Boat Line Eyes Rate Increases

Preliminary Budget Unveiled; New Fee Hikes Are Proposed for All Parking Permits and Hazardous Trips


Despite rising fuel costs and lagging car traffic on Steamship Authority ferries, the boat line leadership still plans to hold the line next year on ticket rates for cars and walk-on passengers.

In other words, no fare hikes. The cost to park your car in a mainland lot, however, is another story.

SSA acting general manager and treasurer Wayne Lamson proposed raising the parking rates in the mainland lots by as much as 36 per cent beginning next calendar year.

Permit holders for the Woods Hole lot could see their annual fees jump from $550 to $750 a year. Daily rates could go from $6 to $8 in the winter and from $10 to $12 a day in the summer, according to next year's preliminary budget. The draft budget was presented to SSA governors at their monthly meeting, held at the Katharine Cornell Theatre in Vineyard Haven yesterday.

"Parking fees haven't changed since 1998," Mr. Lamson said.

That detail might not matter to Islanders who keep a car on the other side.

"That increase is outrageous. The majority of permit parkers are year-round residents of Martha's Vineyard, working people," said Dukes County commissioner Robert Sawyer, who is a longtime permit holder himself.

Carriers of hazardous materials - including gasoline and fuel oil - can expect a 20 per cent rate hike next year, if the budget is approved as presented.

The boat line board will vote next month on the nearly $63 million budget unveiled this week. The increase over this year's budget is just 1.3 per cent.

Mr. Lamson's preliminary budget revolved around projects aimed at trimming costs and raising revenues at the boat line. Modifications of the two freight boats, the Gay Head and the Katama, for example, will boost the truck-carrying capacity and reduce the number of daily trips.

Widening the decks of the two freight boats by 12 feet will cost the SSA $1.6 million but will save more than $500,000 next year alone, according to budget projections.

"Instead of six to seven trips a day, we can go to five with the same capacity," said Carl Walker, the SSA director of engineering and maintenance.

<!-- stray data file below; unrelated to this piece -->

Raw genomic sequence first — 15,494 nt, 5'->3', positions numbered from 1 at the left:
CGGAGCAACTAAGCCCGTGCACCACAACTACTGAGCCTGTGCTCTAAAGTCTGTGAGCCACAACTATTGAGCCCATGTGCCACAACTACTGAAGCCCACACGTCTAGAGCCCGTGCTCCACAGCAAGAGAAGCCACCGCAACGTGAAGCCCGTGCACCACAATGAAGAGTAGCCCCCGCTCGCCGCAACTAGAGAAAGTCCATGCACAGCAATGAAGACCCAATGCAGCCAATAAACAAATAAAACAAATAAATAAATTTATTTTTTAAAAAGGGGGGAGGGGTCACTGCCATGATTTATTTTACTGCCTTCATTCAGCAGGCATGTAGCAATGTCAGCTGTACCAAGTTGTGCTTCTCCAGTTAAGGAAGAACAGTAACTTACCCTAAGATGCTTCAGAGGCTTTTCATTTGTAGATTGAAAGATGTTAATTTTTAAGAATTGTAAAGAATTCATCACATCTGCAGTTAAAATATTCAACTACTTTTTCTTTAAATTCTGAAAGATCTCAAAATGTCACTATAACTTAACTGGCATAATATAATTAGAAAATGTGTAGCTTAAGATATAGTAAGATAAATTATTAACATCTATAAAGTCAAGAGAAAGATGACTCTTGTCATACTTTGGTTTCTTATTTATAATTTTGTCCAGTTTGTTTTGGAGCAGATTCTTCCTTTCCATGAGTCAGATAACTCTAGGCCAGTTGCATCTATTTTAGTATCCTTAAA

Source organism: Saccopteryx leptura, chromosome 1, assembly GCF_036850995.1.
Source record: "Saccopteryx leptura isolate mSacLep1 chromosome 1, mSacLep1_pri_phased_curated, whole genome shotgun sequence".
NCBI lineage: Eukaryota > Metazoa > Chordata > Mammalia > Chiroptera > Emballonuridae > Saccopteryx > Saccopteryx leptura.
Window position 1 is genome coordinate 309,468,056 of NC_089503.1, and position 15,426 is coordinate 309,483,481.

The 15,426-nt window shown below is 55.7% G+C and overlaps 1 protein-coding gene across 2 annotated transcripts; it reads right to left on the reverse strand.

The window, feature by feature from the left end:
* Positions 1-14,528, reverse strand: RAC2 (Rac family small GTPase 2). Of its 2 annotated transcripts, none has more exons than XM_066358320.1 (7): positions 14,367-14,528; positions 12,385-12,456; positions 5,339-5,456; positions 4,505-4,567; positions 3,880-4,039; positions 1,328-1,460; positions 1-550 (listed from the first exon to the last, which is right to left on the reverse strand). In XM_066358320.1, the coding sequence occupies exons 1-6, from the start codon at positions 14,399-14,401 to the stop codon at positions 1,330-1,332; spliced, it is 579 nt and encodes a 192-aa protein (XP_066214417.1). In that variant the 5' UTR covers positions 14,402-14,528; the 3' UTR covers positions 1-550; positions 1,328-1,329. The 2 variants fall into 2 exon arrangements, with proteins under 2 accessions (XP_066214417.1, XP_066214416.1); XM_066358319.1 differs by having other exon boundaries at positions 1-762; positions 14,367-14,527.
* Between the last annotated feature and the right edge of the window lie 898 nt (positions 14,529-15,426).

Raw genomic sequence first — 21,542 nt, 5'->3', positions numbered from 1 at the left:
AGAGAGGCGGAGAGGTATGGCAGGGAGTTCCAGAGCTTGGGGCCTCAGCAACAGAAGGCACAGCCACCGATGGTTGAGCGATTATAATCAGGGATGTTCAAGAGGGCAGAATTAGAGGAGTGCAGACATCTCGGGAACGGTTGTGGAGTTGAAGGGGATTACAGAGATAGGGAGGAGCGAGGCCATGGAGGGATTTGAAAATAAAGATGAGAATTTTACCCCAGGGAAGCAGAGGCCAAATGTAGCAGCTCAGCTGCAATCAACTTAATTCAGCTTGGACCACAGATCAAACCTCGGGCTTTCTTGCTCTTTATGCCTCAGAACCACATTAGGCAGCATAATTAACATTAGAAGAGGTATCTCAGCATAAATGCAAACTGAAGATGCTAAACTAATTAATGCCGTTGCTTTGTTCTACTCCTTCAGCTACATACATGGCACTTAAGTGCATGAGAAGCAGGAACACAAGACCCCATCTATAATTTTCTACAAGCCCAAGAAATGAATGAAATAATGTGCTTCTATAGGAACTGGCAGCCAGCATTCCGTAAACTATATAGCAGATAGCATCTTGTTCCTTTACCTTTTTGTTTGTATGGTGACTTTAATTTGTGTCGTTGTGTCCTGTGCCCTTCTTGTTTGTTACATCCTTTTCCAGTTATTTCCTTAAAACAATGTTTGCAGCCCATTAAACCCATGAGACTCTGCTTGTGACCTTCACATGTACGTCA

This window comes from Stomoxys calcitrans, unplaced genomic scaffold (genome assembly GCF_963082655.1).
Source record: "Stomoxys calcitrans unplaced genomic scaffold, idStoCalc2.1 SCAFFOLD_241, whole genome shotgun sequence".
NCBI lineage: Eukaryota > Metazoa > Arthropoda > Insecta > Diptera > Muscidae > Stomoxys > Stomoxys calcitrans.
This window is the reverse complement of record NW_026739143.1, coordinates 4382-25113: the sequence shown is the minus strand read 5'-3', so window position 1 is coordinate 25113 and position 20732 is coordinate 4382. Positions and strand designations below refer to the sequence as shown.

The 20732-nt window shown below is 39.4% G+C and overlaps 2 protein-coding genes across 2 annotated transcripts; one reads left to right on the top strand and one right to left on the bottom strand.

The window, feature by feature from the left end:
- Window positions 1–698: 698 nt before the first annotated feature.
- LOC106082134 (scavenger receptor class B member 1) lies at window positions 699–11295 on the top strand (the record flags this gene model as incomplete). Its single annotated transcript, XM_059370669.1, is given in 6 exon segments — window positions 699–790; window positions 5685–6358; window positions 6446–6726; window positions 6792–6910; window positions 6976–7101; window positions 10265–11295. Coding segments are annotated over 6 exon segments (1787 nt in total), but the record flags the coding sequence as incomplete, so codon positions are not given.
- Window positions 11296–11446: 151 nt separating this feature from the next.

Asked whether the wider decks would affect boat stability, Mr. Walker said they would only slightly increase the rolling effect of the freight boats.

"Freight boats are like barges, very stiff," he said. "Their stability does not change in any way."

As for another ferry in the fleet - the beleaguered Flying Cloud - the prognosis was a little more troubling. Built four years ago at a cost of $8 million, the high-speed passenger ferry that serves Nantucket is already being eyed for replacement after years of mechanical troubles.

Mr. Walker said he needed a vote from SSA governors by next month to approve a $10 million replacement for the Flying Cloud, but the plans quickly ran aground.

Vineyard SSA governor Kathryn A. Roessel fired the first shot, pointing out that replacing the Flying Cloud by 2006 coincided with the scheduled replacement of the ferry Islander - a $22.5 million project.

"You may be stretched pretty thin," she said to Mr. Walker.

Then turning to Nantucket governor Flint Ranney, Ms. Roessel issued her next objection, saying she will not support spending money for a new high-speed ferry unless Nantucketers affirm their decision to remain part of the boat line.

Last spring, news surfaced of the late Nantucket governor Grace Grossman's efforts to explore splitting the boat line into two separate entities.

Mr. Ranney said that while he is no longer a member of the committee on Nantucket studying the feasibility of splitting from the SSA, he agreed with Ms. Roessel about backing off plans to build a new high-speed ferry.

"People on Nantucket aren't 100 per cent sure they want a fast boat from the Steamship Authority," Mr. Ranney said.

But SSA governors from Barnstable and Falmouth weren't so pleased with the alliance of the two Islands, arguing that the longer the SSA waits to replace the ailing ferry, the more it will cost the boat line in maintenance bills.

Next year's budget calls for spending nearly $900,000 on upkeep for the Flying Cloud.

Talk about spending so much money on ferry boats prompted Oak Bluffs selectman Roger Wey to raise his hand more than once and remind SSA leaders about promises of a new terminal in his town.

"Is money for Oak Bluffs still there even after the Islander and fast ferry?" he asked.

Mr. Walker said the Oak Bluffs terminal project remains on hold while the SSA tries to answer the concerns that the Oak Bluffs conservation commission has raised about the project's potential impact on the waterfront.

"Things are tentative at best," Mr. Walker said.

While yesterday's meeting largely focused on fiscal matters, Ms. Roessel called for more clarification on SSA safety and rescue procedures, citing last summer's incident on the Islander during which a crewman nearly drowned in the midst of a rescue drill.

A United States Coast Guard investigation, which concluded this week, blamed poor communication between crew and captain aboard the ferry for the incident.

"Is there a standardized response to emergencies on each vessel?" Ms. Roessel asked.

Mr. Lamson said quarterly inspections by the Coast Guard review safety procedures. "Our captains are fully aware of what the drills and what the crew should be doing," he said.

On a lighter note, Mr. Lamson told the board that he had decided to revamp at least one part of the telephone system at the boat line.

"We've gone back to a live switchboard operator in response to a lot of complaints from people not being able to get through and reach anybody," he said.

SSA governors said they welcomed the change but were surprised to encounter a human voice rather than a recording.

"I didn't believe she was alive," Mr. Ranney said.